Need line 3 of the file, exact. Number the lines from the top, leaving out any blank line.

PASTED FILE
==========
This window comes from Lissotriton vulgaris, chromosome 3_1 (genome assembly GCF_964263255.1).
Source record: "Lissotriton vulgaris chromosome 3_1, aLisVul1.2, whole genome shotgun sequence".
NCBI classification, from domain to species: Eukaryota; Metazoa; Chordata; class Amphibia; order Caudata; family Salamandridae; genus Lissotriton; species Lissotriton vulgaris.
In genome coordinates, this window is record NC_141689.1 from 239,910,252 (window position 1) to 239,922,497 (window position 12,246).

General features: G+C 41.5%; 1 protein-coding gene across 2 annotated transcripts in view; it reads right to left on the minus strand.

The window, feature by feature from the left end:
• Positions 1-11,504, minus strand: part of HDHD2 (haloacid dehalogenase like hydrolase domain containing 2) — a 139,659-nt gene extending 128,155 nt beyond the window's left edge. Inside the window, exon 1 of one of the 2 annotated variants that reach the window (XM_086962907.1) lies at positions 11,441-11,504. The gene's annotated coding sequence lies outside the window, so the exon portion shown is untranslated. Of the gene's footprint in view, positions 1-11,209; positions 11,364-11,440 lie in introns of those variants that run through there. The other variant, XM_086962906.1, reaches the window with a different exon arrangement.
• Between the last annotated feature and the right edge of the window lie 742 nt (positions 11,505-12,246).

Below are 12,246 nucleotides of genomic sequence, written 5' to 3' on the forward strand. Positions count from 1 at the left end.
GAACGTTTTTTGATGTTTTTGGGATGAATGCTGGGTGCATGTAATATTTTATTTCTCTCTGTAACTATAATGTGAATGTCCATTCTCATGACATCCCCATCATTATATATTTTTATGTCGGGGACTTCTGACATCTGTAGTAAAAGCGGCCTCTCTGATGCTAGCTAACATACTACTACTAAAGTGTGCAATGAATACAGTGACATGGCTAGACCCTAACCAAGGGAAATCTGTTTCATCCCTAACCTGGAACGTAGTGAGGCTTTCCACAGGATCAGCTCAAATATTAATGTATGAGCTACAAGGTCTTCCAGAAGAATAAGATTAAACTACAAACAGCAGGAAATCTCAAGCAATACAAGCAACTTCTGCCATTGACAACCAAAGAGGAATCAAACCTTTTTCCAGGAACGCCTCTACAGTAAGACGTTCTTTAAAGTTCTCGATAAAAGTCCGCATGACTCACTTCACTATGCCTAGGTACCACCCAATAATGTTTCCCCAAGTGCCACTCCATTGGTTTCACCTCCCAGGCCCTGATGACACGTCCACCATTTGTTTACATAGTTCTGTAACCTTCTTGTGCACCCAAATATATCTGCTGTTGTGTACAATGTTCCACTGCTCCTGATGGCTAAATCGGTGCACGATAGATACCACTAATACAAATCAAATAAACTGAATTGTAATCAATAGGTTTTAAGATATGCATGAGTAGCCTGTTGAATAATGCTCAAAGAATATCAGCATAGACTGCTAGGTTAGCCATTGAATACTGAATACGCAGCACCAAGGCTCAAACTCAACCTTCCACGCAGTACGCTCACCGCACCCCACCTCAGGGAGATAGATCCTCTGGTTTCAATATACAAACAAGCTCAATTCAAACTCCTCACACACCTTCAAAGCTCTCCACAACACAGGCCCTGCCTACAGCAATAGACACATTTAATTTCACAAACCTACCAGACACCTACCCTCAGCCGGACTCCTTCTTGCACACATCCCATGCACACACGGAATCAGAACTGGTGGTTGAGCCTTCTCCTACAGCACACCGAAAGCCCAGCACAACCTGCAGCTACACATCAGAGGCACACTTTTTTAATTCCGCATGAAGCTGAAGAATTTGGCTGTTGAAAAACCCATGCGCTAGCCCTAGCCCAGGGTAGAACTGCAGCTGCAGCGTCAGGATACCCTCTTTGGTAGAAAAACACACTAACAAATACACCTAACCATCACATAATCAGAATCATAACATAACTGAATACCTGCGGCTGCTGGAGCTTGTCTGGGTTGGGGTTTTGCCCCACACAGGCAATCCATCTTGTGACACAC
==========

NCBI classification, from domain to species: Eukaryota; Metazoa; Chordata; class Amphibia; order Caudata; family Salamandridae; genus Lissotriton; species Lissotriton vulgaris.